Keep It Simple

With respect to the rules governing an Article V convention for proposing amendments, the most important advice I can offer is to keep them simple. ALEC model policy on “Rules” is a single-page, and the longest rules written for a convention of states was roughly 600 words and this was for the Washington Convention of 1861 which was an attempt at avoiding the Civil War. Where precedent is lacking, drawing on Mason’s Manual of Legislative Procedure is a wise option. Mason’s Manual is used in 70 of America’s 99 state legislative chambers so it is familiar and regularly updated.

Follow Established Conventions

While there is no historical memory of previous conventions of states, there is quite a bit of historical precedent upon which to draw. In the 200 years leading up to the Civil War, the colonies and then the states averaged one convention every five years. Sometimes these conventions of states were regional to discuss issues specific to just a few states, and sometimes they were general to address national issues. Since 1861, only one convention of states has been held in the United States. It was a regional convention in the 1940s – the Colorado River Basin Compact.

Conventions historically have followed an established pattern. First a limited issue is identified, and state commissioners are selected in a manner determined by state legislatures. An agreed upon location and date are chosen and once assembled, the commissioners elect officers. Precedent, protocol and common sense hold that each state should have one vote. Attempts at imposing alternate voting structures at previous conventions failed. For example, commissioners wrangled for an entire day to adopt a weighted voting structure and ended up at the end sticking with one state/one vote. Additionally, adopting rules requiring supermajorities should be rejected. The calling of the convention itself is the result of a 34-state supermajority, and ultimate ratification of any amendments coming from the convention will need a 38-state supermajority to be ratified. A supermajority at the convention is unnecessary and in effect makes the hurdle for states to propose constitutional amendments higher than that for Congress which was the opposite of what the constitutional Framers intended. James Madison observed that state conventions are the “federal” alternative to the “national” or congressional method of proposing amendments, so requiring a supermajority at the convention would needlessly disadvantage states in proposing amendments.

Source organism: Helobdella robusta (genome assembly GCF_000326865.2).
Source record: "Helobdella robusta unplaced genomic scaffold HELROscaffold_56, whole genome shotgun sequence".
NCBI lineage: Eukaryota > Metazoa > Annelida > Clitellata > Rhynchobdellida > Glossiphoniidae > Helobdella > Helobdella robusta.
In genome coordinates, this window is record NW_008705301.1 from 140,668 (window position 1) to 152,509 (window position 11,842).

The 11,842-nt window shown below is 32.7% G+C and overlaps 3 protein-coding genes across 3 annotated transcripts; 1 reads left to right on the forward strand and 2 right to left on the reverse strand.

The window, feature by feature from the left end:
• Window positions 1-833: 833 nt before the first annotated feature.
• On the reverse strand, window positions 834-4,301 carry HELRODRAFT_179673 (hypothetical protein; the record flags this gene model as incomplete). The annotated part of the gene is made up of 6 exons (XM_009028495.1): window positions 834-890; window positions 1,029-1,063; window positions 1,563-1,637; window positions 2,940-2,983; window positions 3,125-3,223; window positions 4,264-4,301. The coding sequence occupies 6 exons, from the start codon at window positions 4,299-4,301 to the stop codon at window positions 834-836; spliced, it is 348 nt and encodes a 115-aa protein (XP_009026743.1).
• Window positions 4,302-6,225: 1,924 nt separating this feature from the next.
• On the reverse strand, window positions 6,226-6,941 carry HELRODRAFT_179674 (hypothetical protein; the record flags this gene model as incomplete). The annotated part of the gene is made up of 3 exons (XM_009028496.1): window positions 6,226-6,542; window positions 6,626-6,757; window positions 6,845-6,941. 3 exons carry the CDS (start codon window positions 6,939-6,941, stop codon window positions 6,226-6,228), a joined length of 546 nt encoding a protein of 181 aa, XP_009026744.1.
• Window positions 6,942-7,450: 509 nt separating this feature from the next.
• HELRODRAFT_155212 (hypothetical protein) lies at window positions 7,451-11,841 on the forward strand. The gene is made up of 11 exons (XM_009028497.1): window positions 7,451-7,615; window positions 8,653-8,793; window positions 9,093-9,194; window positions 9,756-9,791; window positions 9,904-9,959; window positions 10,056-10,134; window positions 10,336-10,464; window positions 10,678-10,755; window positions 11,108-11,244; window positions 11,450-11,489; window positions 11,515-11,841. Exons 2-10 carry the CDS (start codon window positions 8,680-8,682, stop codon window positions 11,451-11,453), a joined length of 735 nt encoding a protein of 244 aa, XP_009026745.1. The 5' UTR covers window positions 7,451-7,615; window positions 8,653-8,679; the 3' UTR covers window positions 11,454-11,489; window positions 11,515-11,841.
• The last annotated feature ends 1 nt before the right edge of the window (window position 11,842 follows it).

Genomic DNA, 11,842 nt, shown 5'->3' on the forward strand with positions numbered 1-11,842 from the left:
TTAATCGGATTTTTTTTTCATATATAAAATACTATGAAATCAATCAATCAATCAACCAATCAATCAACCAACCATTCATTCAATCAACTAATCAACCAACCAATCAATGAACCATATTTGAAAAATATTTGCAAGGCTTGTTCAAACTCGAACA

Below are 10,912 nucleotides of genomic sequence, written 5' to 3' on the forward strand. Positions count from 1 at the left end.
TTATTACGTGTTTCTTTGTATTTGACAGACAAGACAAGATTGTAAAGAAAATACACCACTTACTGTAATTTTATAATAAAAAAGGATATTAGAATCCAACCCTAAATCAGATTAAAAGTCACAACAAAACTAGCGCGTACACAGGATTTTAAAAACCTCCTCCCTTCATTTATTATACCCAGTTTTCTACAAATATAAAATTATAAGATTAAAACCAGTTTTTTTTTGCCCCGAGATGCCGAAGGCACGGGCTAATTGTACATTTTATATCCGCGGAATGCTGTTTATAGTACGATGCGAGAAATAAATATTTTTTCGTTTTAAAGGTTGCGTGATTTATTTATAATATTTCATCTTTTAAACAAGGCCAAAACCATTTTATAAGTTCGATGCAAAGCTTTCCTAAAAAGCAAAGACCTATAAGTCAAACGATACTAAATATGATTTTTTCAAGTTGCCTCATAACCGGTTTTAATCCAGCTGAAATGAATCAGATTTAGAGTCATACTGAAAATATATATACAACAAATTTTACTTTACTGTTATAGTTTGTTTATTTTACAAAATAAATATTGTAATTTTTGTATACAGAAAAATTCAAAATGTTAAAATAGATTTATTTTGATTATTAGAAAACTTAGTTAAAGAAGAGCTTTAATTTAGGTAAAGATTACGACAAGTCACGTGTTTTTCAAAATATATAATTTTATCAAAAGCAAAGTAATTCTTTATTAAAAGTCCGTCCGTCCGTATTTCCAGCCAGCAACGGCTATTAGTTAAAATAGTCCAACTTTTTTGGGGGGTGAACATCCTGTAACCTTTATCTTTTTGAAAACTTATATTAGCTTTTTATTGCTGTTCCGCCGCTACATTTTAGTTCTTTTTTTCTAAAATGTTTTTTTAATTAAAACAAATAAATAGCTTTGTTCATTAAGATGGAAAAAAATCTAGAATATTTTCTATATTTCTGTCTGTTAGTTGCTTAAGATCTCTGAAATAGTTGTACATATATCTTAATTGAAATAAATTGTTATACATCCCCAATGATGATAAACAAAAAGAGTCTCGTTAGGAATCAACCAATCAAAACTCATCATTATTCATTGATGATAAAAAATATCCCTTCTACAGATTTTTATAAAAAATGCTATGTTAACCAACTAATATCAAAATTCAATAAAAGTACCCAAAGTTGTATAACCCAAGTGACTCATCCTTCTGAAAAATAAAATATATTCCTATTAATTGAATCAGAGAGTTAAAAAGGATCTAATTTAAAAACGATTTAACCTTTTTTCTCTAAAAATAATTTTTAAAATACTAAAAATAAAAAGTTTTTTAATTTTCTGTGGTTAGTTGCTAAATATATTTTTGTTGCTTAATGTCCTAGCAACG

Another historically accepted protocol at conventions of the states is that the scope of the convention is limited to the subject of the applications that resulted in the call of the convention. One of the most important rules for the commissioners to determine is penalties for commissioners who violate this rule.

Once a proposal or proposals are adopted by the convention, the convention is adjourned permanently not setting a date to reconvene. This is because conventions are temporary bodies – once they have adjourned, they cease to exist. This is how the Founding Fathers envisioned the unfolding of a convention – a process that was very familiar to them.

ALEC Model Policy